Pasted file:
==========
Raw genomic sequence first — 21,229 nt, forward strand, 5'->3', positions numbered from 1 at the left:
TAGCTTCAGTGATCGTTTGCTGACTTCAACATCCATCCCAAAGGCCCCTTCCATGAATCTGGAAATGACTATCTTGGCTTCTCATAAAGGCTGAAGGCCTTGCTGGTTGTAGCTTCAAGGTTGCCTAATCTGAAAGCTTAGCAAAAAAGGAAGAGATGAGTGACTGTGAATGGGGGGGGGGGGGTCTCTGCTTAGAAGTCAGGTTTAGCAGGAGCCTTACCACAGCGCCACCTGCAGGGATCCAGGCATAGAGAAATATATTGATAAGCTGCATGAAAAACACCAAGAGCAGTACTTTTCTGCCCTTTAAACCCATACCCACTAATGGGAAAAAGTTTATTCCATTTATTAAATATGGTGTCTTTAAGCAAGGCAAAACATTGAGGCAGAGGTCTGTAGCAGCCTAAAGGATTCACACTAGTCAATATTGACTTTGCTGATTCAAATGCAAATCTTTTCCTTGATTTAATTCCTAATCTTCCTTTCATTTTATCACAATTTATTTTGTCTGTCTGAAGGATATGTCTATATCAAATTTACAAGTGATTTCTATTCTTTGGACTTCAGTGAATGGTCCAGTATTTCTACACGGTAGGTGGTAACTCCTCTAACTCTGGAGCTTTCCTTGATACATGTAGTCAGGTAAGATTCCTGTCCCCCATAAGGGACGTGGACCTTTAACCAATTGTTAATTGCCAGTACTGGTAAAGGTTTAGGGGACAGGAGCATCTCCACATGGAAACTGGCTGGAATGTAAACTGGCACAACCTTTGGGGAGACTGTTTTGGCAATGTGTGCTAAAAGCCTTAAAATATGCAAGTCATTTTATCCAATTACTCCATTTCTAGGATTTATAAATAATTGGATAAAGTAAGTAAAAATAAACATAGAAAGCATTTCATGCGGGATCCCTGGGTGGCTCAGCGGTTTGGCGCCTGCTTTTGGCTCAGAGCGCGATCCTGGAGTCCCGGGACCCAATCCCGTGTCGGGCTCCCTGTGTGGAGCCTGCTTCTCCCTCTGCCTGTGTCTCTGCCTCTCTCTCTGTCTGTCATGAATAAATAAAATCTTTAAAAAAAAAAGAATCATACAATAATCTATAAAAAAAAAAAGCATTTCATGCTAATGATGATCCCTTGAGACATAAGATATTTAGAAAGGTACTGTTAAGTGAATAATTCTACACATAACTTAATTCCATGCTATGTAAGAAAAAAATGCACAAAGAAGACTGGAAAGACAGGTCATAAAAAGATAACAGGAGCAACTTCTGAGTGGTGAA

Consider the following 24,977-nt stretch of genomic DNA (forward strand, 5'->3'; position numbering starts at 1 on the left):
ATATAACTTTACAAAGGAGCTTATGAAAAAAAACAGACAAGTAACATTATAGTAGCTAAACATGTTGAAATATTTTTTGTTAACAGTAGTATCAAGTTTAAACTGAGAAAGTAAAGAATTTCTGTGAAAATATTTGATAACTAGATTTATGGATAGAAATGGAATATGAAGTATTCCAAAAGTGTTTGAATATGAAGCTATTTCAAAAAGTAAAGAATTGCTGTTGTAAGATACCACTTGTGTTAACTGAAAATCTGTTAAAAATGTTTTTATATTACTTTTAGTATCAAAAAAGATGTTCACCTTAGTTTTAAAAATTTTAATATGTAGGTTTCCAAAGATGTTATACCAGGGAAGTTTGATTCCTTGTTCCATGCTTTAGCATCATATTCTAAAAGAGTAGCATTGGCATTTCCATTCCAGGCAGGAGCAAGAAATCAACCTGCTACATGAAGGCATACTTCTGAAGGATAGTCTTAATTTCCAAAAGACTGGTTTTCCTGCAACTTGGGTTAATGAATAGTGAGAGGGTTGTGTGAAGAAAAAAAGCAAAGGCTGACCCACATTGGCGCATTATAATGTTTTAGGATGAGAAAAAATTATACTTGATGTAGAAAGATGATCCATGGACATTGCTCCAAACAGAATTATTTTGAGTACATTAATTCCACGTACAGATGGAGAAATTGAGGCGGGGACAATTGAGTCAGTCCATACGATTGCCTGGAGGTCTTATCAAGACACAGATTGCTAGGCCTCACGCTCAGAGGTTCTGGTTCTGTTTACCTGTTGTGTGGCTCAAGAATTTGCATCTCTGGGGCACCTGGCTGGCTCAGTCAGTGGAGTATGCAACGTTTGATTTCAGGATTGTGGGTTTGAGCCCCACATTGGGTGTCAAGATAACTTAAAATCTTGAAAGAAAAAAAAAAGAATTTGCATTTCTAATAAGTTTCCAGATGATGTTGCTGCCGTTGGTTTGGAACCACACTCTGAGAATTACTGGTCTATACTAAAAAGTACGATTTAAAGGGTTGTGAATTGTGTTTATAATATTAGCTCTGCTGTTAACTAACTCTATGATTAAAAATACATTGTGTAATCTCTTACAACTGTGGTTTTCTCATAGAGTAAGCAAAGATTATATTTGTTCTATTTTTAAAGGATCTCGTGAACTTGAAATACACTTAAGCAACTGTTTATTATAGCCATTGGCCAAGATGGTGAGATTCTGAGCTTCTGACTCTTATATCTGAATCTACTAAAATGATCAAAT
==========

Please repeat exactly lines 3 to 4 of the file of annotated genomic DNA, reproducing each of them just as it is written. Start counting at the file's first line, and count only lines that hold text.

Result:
Consider the following 24,977-nt stretch of genomic DNA (forward strand, 5'->3'; position numbering starts at 1 on the left):
ATATAACTTTACAAAGGAGCTTATGAAAAAAAACAGACAAGTAACATTATAGTAGCTAAACATGTTGAAATATTTTTTGTTAACAGTAGTATCAAGTTTAAACTGAGAAAGTAAAGAATTTCTGTGAAAATATTTGATAACTAGATTTATGGATAGAAATGGAATATGAAGTATTCCAAAAGTGTTTGAATATGAAGCTATTTCAAAAAGTAAAGAATTGCTGTTGTAAGATACCACTTGTGTTAACTGAAAATCTGTTAAAAATGTTTTTATATTACTTTTAGTATCAAAAAAGATGTTCACCTTAGTTTTAAAAATTTTAATATGTAGGTTTCCAAAGATGTTATACCAGGGAAGTTTGATTCCTTGTTCCATGCTTTAGCATCATATTCTAAAAGAGTAGCATTGGCATTTCCATTCCAGGCAGGAGCAAGAAATCAACCTGCTACATGAAGGCATACTTCTGAAGGATAGTCTTAATTTCCAAAAGACTGGTTTTCCTGCAACTTGGGTTAATGAATAGTGAGAGGGTTGTGTGAAGAAAAAAAGCAAAGGCTGACCCACATTGGCGCATTATAATGTTTTAGGATGAGAAAAAATTATACTTGATGTAGAAAGATGATCCATGGACATTGCTCCAAACAGAATTATTTTGAGTACATTAATTCCACGTACAGATGGAGAAATTGAGGCGGGGACAATTGAGTCAGTCCATACGATTGCCTGGAGGTCTTATCAAGACACAGATTGCTAGGCCTCACGCTCAGAGGTTCTGGTTCTGTTTACCTGTTGTGTGGCTCAAGAATTTGCATCTCTGGGGCACCTGGCTGGCTCAGTCAGTGGAGTATGCAACGTTTGATTTCAGGATTGTGGGTTTGAGCCCCACATTGGGTGTCAAGATAACTTAAAATCTTGAAAGAAAAAAAAAAGAATTTGCATTTCTAATAAGTTTCCAGATGATGTTGCTGCCGTTGGTTTGGAACCACACTCTGAGAATTACTGGTCTATACTAAAAAGTACGATTTAAAGGGTTGTGAATTGTGTTTATAATATTAGCTCTGCTGTTAACTAACTCTATGATTAAAAATACATTGTGTAATCTCTTACAACTGTGGTTTTCTCATAGAGTAAGCAAAGATTATATTTGTTCTATTTTTAAAGGATCTCGTGAACTTGAAATACACTTAAGCAACTGTTTATTATAGCCATTGGCCAAGATGGTGAGATTCTGAGCTTCTGACTCTTATATCTGAATCTACTAAAATGATCAAAT